If these systems cannot also be recovered rapidly, what is the business implication? What cost in lost sales, damaged reputation or even internal productivity if it takes three, five, eight hours, even days, to recover? As one organisation discovered to the IT Directors surprise, and horror a simulated recovery took four days to bring back core applications such as Exchange. How can any business cope without email for four days, given global dependence upon the technology?
Of course, for many organisations, the past few years have seen a massive investment in new storage technology in a bid to cope with storage volumes that many estimate double year on year. Storage Area Networks (SANs) are highly expensive, complex environments, hard to implement and costly to manage however they provide an essential platform for meeting compliance requirements, from Sarbanes Oxley to Financial Services Association (FSA), delivering the full audit trail and data traceability.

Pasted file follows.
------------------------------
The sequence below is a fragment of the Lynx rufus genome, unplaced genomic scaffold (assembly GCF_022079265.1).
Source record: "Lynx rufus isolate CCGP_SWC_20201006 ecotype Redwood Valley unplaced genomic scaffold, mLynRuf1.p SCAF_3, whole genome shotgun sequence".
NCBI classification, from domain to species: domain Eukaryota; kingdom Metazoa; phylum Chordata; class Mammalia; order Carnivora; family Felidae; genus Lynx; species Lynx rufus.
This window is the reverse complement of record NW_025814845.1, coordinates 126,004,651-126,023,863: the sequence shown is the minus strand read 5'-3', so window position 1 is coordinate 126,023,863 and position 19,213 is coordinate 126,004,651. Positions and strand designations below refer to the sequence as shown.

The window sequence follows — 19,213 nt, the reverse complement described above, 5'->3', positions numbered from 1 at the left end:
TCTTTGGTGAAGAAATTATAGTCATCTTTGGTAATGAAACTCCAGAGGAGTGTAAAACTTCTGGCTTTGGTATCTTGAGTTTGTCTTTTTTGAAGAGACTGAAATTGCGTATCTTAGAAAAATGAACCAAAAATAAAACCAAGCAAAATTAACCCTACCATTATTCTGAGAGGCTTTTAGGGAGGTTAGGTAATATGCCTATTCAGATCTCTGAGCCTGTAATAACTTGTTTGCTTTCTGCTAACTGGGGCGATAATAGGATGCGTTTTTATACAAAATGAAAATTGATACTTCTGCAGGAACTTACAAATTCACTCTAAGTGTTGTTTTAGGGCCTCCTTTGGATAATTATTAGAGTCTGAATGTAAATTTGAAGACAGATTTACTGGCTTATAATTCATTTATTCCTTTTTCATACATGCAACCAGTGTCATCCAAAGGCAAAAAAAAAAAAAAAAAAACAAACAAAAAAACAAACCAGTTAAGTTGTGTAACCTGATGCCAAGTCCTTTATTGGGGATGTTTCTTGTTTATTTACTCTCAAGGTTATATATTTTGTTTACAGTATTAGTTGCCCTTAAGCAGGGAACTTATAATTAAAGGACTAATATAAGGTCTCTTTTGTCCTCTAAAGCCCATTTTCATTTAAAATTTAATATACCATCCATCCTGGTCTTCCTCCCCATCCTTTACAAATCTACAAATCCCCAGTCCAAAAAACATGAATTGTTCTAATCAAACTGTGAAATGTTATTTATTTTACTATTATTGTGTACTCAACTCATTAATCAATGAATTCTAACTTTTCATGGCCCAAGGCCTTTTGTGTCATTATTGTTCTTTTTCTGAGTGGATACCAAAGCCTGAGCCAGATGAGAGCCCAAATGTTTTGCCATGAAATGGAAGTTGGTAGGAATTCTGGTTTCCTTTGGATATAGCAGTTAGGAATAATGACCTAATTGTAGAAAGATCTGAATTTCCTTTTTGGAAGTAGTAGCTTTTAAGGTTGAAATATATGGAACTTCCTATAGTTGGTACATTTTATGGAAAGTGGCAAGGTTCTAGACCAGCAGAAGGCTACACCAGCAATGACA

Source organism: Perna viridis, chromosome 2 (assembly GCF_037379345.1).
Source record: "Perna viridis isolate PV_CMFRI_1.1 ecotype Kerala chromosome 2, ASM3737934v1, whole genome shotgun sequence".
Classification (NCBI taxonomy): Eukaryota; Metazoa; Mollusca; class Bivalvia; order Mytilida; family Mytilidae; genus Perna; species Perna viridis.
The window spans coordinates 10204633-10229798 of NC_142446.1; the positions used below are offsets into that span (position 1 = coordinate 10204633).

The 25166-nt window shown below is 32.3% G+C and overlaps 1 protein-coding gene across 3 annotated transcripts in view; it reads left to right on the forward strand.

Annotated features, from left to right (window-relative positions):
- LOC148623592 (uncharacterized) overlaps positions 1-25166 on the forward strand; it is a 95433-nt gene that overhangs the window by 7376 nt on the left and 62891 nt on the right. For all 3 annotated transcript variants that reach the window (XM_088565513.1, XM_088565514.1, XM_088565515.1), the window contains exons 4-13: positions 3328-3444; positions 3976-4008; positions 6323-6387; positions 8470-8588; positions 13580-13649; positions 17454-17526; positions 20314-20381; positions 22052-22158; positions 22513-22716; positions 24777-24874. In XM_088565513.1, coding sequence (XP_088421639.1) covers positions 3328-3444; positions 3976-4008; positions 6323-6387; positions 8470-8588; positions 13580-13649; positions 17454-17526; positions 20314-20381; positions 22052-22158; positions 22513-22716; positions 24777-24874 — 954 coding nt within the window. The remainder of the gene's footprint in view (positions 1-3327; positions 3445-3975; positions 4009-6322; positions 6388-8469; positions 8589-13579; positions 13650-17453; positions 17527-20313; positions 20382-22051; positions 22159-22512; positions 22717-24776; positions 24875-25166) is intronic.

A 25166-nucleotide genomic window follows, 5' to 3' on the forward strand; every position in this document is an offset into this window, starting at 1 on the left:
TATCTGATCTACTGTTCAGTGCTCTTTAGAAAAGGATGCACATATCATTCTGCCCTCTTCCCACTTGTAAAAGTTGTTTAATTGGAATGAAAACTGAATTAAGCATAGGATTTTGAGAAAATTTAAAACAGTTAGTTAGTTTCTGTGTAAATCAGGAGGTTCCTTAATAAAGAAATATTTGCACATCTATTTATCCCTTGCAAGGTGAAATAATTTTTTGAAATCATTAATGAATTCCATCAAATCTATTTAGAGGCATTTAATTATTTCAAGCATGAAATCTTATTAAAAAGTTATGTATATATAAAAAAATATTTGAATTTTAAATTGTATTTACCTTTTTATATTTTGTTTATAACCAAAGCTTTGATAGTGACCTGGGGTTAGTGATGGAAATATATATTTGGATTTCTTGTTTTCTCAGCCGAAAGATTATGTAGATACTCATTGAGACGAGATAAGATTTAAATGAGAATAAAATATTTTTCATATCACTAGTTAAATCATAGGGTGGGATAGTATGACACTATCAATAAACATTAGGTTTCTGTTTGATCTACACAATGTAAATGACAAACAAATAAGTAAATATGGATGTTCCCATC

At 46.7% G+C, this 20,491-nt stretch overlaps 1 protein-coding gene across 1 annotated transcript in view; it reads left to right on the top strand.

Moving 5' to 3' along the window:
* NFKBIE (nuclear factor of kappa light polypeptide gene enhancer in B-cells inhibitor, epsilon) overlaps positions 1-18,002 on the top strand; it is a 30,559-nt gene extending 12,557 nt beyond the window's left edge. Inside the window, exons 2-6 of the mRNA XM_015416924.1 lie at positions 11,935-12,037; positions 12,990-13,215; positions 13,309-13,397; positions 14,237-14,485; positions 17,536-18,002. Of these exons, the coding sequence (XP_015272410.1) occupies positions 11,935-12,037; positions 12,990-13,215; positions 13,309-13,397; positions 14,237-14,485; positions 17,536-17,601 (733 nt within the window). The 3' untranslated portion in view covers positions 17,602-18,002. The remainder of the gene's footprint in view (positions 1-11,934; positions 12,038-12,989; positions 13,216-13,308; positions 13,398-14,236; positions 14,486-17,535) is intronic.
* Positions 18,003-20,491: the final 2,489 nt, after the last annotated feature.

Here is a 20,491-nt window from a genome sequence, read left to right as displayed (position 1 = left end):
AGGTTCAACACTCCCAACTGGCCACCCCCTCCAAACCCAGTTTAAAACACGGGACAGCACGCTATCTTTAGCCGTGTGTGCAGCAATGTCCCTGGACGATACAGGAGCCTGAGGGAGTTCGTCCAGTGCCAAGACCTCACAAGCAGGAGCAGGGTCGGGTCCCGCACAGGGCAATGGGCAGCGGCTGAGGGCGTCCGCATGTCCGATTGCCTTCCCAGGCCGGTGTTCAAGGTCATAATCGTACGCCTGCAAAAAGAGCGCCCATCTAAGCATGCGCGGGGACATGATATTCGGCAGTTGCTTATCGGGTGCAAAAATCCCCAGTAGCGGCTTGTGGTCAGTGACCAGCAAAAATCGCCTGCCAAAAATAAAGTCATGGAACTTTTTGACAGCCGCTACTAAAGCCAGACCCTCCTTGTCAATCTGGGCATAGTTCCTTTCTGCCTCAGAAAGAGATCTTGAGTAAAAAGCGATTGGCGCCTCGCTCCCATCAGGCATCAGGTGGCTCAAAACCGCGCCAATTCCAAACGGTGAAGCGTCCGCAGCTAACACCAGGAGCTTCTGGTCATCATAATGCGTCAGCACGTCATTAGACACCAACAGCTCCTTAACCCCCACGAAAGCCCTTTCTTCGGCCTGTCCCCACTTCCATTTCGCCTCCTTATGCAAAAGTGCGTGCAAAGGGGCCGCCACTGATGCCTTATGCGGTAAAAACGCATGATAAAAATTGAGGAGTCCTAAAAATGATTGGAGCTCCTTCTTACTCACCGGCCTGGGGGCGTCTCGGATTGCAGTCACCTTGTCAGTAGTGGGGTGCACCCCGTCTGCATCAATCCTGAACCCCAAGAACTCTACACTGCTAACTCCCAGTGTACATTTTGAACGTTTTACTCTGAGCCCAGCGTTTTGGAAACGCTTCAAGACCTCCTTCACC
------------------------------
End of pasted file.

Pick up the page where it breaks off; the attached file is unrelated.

It is no surprise that many organisations blithely assume these investments in state of the art storage technology will also address the escalating requirement for business continuity and high availability. But this is simply not the case: organisations using storage solutions to deliver high availability are kidding themselves and, should disaster occur, will face a rude and expensive awakening. Indeed, by investing in a single, integrated storage platform, organisations are actually adding to business risk by creating a single point of failure that has an implication for cross-organisational performance and productivity.